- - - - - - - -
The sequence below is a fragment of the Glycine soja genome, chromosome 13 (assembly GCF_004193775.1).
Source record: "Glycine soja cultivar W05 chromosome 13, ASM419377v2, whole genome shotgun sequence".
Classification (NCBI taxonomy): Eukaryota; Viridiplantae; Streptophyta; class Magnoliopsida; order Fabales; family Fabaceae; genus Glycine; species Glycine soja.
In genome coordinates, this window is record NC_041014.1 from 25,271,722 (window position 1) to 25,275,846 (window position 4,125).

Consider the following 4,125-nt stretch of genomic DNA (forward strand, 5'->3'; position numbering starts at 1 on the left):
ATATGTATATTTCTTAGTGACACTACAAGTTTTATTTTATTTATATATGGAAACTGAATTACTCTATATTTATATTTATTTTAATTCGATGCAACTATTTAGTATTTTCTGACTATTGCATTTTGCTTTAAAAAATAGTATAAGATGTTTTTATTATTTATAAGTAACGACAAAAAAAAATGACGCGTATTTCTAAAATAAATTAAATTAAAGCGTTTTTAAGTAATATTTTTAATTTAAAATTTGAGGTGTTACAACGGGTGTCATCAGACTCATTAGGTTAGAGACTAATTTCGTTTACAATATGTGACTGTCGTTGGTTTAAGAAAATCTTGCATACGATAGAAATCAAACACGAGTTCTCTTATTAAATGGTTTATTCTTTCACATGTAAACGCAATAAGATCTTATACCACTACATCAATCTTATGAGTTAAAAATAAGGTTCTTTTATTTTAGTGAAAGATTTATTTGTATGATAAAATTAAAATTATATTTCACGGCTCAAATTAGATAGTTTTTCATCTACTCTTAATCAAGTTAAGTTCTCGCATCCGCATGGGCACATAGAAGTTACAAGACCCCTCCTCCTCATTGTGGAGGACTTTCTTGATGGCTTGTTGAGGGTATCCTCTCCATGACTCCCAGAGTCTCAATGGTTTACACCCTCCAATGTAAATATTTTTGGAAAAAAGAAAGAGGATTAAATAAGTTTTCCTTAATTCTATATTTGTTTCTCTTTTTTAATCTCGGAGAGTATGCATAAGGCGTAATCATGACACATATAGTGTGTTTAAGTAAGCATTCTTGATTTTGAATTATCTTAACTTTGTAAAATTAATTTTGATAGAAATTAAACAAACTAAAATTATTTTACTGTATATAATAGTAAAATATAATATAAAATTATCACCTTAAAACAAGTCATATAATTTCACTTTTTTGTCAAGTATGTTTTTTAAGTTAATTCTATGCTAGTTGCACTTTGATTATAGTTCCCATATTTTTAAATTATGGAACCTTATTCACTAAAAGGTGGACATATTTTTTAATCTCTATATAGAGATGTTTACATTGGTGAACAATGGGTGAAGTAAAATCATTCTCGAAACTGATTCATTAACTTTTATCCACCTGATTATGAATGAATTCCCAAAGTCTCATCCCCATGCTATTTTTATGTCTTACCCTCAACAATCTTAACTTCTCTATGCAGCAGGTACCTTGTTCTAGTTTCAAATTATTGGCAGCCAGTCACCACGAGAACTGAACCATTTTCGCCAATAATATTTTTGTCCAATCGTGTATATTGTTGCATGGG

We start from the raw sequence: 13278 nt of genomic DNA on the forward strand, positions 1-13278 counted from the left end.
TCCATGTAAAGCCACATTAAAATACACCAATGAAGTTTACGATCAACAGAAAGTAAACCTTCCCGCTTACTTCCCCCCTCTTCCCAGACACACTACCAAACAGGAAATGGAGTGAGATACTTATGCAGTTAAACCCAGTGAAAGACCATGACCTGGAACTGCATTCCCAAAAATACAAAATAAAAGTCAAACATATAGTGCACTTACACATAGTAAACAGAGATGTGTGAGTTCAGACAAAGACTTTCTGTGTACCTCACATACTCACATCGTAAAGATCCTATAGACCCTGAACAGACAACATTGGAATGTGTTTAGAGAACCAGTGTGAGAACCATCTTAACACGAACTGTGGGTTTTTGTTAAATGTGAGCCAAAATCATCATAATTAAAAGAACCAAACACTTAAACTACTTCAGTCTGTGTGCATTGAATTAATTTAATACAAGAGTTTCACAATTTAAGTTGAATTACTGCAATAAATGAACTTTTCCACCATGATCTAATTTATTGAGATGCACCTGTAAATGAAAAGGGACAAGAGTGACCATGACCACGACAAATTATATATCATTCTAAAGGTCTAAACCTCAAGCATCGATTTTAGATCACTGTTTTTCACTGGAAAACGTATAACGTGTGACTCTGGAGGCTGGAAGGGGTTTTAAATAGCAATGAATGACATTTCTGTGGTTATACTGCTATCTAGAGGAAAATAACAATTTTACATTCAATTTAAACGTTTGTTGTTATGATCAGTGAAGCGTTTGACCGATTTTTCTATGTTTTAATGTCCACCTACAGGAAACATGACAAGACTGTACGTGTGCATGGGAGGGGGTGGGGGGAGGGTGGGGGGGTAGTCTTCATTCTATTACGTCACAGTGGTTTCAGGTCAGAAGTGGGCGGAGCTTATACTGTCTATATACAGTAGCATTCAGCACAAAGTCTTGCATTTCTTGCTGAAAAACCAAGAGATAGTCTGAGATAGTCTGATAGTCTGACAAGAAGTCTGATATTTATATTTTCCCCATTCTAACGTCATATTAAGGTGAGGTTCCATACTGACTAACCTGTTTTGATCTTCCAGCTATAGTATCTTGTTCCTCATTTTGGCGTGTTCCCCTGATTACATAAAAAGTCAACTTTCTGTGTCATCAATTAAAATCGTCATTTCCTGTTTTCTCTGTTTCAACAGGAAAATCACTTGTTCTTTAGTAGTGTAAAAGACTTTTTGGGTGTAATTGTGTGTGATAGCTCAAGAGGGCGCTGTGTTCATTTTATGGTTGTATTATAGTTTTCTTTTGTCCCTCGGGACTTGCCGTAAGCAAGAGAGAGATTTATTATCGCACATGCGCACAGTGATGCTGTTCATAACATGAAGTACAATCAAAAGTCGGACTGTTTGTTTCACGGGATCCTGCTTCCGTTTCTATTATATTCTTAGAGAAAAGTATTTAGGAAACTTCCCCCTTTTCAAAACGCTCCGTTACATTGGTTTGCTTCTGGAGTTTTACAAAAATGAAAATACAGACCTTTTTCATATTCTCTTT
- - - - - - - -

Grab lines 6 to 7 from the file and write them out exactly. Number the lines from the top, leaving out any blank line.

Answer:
ATATGTATATTTCTTAGTGACACTACAAGTTTTATTTTATTTATATATGGAAACTGAATTACTCTATATTTATATTTATTTTAATTCGATGCAACTATTTAGTATTTTCTGACTATTGCATTTTGCTTTAAAAAATAGTATAAGATGTTTTTATTATTTATAAGTAACGACAAAAAAAAATGACGCGTATTTCTAAAATAAATTAAATTAAAGCGTTTTTAAGTAATATTTTTAATTTAAAATTTGAGGTGTTACAACGGGTGTCATCAGACTCATTAGGTTAGAGACTAATTTCGTTTACAATATGTGACTGTCGTTGGTTTAAGAAAATCTTGCATACGATAGAAATCAAACACGAGTTCTCTTATTAAATGGTTTATTCTTTCACATGTAAACGCAATAAGATCTTATACCACTACATCAATCTTATGAGTTAAAAATAAGGTTCTTTTATTTTAGTGAAAGATTTATTTGTATGATAAAATTAAAATTATATTTCACGGCTCAAATTAGATAGTTTTTCATCTACTCTTAATCAAGTTAAGTTCTCGCATCCGCATGGGCACATAGAAGTTACAAGACCCCTCCTCCTCATTGTGGAGGACTTTCTTGATGGCTTGTTGAGGGTATCCTCTCCATGACTCCCAGAGTCTCAATGGTTTACACCCTCCAATGTAAATATTTTTGGAAAAAAGAAAGAGGATTAAATAAGTTTTCCTTAATTCTATATTTGTTTCTCTTTTTTAATCTCGGAGAGTATGCATAAGGCGTAATCATGACACATATAGTGTGTTTAAGTAAGCATTCTTGATTTTGAATTATCTTAACTTTGTAAAATTAATTTTGATAGAAATTAAACAAACTAAAATTATTTTACTGTATATAATAGTAAAATATAATATAAAATTATCACCTTAAAACAAGTCATATAATTTCACTTTTTTGTCAAGTATGTTTTTTAAGTTAATTCTATGCTAGTTGCACTTTGATTATAGTTCCCATATTTTTAAATTATGGAACCTTATTCACTAAAAGGTGGACATATTTTTTAATCTCTATATAGAGATGTTTACATTGGTGAACAATGGGTGAAGTAAAATCATTCTCGAAACTGATTCATTAACTTTTATCCACCTGATTATGAATGAATTCCCAAAGTCTCATCCCCATGCTATTTTTATGTCTTACCCTCAACAATCTTAACTTCTCTATGCAGCAGGTACCTTGTTCTAGTTTCAAATTATTGGCAGCCAGTCACCACGAGAACTGAACCATTTTCGCCAATAATATTTTTGTCCAATCGTGTATATTGTTGCATGGG

We start from the raw sequence: 13278 nt of genomic DNA on the forward strand, positions 1-13278 counted from the left end.